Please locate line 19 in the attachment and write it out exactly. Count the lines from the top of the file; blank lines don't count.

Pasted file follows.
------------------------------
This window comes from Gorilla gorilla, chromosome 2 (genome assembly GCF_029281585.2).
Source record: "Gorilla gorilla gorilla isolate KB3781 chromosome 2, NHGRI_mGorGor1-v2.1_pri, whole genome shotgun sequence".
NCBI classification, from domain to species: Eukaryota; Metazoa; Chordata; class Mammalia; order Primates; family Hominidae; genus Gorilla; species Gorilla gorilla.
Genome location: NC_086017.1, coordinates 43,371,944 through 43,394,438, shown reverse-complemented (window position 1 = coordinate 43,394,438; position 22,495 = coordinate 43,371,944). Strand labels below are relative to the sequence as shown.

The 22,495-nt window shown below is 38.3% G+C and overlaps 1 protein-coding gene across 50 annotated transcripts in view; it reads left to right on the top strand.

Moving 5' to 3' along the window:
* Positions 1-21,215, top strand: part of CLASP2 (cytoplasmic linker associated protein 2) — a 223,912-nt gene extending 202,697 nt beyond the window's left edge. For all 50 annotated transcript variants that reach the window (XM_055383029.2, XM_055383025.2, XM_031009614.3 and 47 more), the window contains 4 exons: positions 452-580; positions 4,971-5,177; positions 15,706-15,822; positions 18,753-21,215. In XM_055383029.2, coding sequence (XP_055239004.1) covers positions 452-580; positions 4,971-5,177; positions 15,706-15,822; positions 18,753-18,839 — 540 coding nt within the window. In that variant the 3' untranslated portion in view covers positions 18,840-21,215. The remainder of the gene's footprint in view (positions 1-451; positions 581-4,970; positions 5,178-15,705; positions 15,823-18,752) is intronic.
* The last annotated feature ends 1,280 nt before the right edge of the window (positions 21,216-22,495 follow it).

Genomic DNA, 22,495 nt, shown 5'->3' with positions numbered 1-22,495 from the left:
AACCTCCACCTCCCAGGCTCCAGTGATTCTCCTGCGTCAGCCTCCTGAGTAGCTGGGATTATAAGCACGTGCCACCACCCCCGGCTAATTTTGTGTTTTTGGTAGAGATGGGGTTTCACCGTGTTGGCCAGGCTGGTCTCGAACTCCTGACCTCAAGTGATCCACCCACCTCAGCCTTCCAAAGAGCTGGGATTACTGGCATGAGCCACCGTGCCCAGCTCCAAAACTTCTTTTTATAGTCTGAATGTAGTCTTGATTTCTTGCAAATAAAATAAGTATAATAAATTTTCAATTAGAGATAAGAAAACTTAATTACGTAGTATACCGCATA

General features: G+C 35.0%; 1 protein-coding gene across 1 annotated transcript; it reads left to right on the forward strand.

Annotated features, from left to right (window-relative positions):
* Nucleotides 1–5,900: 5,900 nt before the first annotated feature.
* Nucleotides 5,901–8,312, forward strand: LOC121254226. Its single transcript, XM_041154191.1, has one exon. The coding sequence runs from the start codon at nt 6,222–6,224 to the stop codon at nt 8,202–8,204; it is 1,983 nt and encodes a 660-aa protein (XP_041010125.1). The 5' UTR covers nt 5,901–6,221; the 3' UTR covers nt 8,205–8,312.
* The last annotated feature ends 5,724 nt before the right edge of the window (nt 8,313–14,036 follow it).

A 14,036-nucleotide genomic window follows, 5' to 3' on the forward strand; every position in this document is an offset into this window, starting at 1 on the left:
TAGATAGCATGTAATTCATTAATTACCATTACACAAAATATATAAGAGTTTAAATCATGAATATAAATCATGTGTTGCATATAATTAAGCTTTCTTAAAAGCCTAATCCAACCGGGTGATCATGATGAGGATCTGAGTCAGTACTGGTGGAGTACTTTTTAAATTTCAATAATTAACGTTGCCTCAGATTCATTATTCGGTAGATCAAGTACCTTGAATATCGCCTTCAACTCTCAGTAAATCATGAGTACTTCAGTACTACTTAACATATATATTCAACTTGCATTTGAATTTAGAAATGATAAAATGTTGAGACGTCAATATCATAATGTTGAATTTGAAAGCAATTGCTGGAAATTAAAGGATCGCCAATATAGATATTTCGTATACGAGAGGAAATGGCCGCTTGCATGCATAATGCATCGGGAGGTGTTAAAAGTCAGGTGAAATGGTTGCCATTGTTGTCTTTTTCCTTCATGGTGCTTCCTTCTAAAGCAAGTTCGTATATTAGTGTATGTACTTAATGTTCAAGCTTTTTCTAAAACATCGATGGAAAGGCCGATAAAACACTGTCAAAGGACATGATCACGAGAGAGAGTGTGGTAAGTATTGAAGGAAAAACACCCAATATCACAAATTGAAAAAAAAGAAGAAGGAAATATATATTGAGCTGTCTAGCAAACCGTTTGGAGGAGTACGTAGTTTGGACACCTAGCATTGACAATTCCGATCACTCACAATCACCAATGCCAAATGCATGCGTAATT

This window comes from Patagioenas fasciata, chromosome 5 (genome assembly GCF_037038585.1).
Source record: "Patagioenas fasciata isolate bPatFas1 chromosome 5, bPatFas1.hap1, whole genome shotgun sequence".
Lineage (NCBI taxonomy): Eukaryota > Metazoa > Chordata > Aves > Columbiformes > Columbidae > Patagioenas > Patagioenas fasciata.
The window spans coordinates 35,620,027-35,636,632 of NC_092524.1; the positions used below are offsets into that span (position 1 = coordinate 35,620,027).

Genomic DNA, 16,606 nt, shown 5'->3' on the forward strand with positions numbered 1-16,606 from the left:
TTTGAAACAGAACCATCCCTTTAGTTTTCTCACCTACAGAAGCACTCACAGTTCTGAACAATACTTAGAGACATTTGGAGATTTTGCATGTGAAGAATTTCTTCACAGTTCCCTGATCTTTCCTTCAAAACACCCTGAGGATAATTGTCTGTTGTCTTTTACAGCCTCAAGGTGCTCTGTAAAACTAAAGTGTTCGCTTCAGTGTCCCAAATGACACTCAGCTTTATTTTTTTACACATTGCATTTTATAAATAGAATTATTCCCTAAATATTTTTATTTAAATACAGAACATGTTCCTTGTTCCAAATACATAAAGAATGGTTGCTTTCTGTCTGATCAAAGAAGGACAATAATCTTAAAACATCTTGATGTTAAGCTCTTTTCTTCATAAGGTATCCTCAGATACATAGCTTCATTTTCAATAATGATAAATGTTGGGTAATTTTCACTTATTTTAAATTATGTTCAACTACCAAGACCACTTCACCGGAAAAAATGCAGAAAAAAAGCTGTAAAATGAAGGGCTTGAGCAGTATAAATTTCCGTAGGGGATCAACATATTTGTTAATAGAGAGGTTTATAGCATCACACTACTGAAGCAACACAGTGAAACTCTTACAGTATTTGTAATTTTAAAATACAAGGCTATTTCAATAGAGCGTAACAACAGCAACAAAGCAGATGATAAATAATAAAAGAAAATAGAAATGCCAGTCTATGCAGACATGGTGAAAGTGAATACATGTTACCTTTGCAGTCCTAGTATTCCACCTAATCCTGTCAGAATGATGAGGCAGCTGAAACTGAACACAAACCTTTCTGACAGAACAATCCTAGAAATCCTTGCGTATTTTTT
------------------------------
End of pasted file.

Source record: "Patagioenas fasciata isolate bPatFas1 chromosome 5, bPatFas1.hap1, whole genome shotgun sequence".